Key company strategies
In this and the next part of our series on Whole Foods Market (WFM), we’ll discuss Whole Foods’ business strategies. Before looking at the company’s purchasing strategy and marketing initiatives, let’s look at its investment and private label strategies.
Whole Foods’ growth strategy primarily focuses on organic growth. However, the company is also open to acquisitions of small stores for geographical expansion. The grocery retailer expects to hit the 500-store mark by 2017, and it anticipates that the US alone can support a total of 1,200 Whole Foods locations. For fiscal 2016, Whole Foods anticipates its square footage growth to be 7%, based on 30 new stores, three 365 stores, and two to three relocations.
The company is relatively smaller than competitors like Wal-Mart Stores (WMT), Kroger Company (KR), and Costco Wholesale Corporation (COST), which own 4,344, 3,770, and 686 stores, respectively, in the US. However, Whole Foods is completely focused on organic products, while its competitors offer a diversified product range.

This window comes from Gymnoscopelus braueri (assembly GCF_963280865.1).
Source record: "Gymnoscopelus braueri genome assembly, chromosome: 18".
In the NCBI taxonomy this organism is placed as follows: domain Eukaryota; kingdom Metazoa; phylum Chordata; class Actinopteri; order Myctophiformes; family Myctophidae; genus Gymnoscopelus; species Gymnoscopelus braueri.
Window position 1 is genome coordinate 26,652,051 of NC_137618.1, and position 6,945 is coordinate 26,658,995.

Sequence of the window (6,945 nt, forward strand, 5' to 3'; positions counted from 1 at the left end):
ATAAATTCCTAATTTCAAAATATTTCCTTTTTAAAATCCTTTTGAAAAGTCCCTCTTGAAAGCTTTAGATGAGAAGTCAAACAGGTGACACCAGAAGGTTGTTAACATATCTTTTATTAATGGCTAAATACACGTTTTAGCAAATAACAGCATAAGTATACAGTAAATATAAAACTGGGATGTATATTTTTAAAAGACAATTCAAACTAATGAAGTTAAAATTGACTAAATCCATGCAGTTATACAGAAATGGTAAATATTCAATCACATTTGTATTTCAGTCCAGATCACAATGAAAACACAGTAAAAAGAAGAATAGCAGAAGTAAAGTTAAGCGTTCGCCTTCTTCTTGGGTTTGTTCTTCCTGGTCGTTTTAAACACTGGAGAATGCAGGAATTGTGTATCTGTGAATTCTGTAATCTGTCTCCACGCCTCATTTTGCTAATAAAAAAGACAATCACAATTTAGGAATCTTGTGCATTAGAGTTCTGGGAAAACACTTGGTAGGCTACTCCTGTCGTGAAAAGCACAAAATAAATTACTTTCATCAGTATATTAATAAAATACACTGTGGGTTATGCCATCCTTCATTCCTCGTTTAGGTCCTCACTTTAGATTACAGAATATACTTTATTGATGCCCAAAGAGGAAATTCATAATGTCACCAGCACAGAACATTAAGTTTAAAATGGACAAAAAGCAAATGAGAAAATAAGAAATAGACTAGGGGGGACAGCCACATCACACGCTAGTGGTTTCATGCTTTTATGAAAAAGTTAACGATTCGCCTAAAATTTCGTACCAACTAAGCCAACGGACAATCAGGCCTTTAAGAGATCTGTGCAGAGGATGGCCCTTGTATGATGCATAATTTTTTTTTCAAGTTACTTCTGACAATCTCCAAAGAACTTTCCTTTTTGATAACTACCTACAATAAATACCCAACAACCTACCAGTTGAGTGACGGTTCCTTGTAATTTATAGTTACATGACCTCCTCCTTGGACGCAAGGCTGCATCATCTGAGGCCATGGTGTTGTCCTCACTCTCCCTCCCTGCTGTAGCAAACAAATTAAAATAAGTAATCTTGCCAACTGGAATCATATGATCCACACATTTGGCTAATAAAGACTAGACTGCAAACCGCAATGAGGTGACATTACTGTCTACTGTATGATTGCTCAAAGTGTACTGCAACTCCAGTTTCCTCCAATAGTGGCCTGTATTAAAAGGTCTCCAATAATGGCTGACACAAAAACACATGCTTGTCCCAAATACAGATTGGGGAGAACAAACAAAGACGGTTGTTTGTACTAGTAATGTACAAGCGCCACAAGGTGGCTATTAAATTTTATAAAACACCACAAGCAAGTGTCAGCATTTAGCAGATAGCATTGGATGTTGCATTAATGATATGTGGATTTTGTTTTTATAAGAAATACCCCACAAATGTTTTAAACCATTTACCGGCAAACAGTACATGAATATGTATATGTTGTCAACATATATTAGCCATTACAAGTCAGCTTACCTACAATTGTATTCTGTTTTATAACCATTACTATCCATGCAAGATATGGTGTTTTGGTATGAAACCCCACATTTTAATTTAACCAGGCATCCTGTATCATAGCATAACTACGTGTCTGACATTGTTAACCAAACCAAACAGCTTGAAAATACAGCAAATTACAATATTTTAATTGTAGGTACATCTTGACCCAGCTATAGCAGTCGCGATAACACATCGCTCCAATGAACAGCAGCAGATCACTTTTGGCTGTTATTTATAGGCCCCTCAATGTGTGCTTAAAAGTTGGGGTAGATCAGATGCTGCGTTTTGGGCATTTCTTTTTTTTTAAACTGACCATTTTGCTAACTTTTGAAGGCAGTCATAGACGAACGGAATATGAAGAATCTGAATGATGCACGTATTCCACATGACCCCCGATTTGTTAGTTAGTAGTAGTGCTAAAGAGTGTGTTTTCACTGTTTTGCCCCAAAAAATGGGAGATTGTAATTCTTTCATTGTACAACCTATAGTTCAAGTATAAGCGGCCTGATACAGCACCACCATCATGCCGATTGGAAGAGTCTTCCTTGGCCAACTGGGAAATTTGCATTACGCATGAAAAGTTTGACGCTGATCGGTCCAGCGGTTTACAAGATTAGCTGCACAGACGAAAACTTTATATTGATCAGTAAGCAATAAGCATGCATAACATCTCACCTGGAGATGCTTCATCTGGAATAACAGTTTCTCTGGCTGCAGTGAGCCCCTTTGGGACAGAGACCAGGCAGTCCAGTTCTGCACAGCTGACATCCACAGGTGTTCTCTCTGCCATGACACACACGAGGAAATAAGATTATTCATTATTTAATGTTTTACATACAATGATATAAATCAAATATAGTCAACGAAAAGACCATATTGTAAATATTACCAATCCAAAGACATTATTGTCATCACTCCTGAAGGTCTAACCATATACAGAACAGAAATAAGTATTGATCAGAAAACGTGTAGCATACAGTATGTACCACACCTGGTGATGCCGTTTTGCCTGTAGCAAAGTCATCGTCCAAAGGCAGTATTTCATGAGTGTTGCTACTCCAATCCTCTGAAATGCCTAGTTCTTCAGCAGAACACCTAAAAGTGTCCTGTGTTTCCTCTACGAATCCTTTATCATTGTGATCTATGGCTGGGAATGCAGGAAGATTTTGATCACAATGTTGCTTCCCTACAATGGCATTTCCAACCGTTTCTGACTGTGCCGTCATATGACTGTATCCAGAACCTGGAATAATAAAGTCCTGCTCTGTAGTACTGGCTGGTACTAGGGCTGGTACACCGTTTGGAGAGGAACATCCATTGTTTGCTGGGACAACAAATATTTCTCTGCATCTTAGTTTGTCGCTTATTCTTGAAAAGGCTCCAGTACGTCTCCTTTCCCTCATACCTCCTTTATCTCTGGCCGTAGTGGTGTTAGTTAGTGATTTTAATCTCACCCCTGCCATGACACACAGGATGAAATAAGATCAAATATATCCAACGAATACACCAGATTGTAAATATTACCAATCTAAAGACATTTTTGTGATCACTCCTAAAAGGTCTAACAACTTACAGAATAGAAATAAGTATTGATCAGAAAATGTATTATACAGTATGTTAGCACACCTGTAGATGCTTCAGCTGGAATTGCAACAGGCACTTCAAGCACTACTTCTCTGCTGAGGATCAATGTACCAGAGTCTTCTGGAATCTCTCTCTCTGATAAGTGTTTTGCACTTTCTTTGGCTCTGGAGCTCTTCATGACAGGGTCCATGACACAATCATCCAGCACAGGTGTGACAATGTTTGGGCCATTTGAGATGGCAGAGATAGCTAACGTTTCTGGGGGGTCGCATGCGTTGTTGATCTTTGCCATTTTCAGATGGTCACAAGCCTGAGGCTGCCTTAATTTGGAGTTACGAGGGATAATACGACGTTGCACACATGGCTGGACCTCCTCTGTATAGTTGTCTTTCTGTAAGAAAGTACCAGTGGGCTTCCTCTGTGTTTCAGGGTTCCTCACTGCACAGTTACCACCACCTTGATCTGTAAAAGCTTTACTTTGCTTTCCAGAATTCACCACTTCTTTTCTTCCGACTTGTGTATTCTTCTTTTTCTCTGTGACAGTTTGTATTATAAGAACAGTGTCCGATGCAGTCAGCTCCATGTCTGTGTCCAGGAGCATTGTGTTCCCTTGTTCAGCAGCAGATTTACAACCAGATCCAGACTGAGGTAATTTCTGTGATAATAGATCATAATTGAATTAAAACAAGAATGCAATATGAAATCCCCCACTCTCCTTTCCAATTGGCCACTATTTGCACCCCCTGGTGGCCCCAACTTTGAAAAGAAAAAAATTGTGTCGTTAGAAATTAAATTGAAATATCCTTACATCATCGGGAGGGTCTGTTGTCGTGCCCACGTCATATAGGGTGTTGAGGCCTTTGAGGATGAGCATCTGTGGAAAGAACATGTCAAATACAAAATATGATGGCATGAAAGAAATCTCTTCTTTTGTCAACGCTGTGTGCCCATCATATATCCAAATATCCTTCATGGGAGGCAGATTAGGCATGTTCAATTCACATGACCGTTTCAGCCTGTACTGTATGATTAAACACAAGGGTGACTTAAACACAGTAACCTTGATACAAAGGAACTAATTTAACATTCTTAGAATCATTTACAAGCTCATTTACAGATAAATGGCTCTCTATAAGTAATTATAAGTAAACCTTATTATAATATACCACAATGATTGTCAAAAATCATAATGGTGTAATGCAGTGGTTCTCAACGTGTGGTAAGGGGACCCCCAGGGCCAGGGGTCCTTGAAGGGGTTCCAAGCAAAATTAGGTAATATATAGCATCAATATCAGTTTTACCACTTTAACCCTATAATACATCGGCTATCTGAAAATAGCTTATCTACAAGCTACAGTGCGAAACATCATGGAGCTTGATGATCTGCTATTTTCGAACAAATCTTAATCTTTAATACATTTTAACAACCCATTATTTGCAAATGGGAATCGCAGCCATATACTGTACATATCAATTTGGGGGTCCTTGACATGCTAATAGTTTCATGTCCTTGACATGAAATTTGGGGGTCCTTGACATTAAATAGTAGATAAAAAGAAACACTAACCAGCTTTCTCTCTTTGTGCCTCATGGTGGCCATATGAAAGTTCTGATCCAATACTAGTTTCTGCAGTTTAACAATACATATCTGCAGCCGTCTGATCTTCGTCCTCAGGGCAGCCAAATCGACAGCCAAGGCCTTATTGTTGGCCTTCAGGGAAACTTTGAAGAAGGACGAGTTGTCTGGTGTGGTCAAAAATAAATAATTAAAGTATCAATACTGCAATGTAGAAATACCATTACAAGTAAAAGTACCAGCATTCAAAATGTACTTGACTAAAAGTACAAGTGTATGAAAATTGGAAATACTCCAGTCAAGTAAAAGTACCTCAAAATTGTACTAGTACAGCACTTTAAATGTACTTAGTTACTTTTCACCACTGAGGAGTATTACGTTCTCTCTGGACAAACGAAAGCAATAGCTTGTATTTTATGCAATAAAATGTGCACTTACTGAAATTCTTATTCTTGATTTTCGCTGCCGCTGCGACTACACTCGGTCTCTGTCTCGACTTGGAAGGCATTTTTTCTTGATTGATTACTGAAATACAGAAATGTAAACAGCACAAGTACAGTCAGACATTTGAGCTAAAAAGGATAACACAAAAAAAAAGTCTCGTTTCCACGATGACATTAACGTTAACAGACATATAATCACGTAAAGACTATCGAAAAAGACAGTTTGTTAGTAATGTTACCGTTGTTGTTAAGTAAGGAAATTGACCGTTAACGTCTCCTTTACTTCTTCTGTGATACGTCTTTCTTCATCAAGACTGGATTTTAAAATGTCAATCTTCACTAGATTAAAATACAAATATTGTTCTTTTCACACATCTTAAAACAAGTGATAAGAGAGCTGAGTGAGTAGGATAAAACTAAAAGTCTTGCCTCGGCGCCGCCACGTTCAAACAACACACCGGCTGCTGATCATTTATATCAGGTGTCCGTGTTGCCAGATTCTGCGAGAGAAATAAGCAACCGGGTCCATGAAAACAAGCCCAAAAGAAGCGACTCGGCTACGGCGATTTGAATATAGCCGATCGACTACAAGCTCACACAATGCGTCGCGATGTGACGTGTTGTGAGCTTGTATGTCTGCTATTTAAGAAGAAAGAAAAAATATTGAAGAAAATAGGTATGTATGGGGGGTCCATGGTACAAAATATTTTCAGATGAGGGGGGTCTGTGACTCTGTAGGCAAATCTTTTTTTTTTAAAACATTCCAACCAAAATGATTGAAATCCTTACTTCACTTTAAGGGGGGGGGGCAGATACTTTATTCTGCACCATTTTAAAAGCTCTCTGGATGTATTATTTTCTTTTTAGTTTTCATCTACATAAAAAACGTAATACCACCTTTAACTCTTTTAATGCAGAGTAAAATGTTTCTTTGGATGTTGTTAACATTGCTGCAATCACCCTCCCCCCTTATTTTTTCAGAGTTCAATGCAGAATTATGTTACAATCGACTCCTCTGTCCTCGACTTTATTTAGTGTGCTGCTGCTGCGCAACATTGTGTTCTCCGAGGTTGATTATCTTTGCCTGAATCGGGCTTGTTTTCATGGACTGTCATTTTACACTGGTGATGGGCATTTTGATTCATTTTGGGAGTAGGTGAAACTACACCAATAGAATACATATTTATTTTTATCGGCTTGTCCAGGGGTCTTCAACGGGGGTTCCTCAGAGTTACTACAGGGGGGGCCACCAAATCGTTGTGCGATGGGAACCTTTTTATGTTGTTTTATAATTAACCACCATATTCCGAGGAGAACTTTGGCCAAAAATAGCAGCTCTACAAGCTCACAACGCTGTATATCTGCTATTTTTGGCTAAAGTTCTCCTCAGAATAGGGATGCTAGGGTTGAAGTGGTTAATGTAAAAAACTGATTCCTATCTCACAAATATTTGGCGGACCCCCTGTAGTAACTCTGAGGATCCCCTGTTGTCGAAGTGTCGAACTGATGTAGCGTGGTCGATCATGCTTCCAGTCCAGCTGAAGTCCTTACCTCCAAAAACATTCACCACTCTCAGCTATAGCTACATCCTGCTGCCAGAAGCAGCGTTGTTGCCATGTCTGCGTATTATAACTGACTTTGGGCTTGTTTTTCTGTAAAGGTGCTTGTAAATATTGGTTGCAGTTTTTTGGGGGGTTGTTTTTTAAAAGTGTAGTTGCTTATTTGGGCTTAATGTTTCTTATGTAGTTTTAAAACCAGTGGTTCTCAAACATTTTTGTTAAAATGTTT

Private label strategy
Whole Foods follows a differentiation strategy and has a strong focus on developing its own brands. The company generated ~$2 billion in sales in fiscal 2015 through its exclusive brands program. During fiscal 2014, Whole Foods’ exclusive brands accounted for ~13% of its total retail sales.
Over one-third of the company’s exclusive brand offerings is certified as organic. The company’s 365 Everyday Value brand accounts for approximately half of Whole Foods’ exclusive brand items while Allegro Coffee, Engine 2 Plant-Strong, and Whole Foods Market are among its other important brands.
ETF exposures and what’s next
With sales of over $15.4 billion during fiscal 2015, Whole Foods has a weight of more than 1% in the SPDR S&P Retail ETF (XRT) and 0.1% in the SPDR Consumer Staples Select Sector ETF (XLP).
In the next part of this series, we’ll look at Whole Foods’ marketing and purchasing strategies.
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